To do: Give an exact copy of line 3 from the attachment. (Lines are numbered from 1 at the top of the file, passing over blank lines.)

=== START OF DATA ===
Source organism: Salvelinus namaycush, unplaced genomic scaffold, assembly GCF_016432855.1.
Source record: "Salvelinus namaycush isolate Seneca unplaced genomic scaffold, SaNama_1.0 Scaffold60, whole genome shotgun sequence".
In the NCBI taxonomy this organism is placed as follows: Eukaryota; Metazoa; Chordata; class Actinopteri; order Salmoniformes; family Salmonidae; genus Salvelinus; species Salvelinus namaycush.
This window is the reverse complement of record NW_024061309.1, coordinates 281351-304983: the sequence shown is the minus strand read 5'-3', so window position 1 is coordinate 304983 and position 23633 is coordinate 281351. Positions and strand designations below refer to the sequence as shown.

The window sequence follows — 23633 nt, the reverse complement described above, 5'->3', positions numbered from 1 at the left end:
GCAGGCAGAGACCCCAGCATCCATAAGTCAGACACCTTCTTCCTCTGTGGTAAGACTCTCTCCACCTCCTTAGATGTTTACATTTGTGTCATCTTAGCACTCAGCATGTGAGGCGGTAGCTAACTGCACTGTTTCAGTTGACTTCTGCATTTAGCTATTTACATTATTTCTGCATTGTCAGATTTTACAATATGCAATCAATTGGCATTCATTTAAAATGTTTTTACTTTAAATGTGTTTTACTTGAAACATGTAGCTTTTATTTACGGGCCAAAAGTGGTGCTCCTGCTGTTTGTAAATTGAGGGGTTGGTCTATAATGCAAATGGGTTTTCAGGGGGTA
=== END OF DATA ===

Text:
In the NCBI taxonomy this organism is placed as follows: Eukaryota; Metazoa; Chordata; class Actinopteri; order Salmoniformes; family Salmonidae; genus Salvelinus; species Salvelinus namaycush.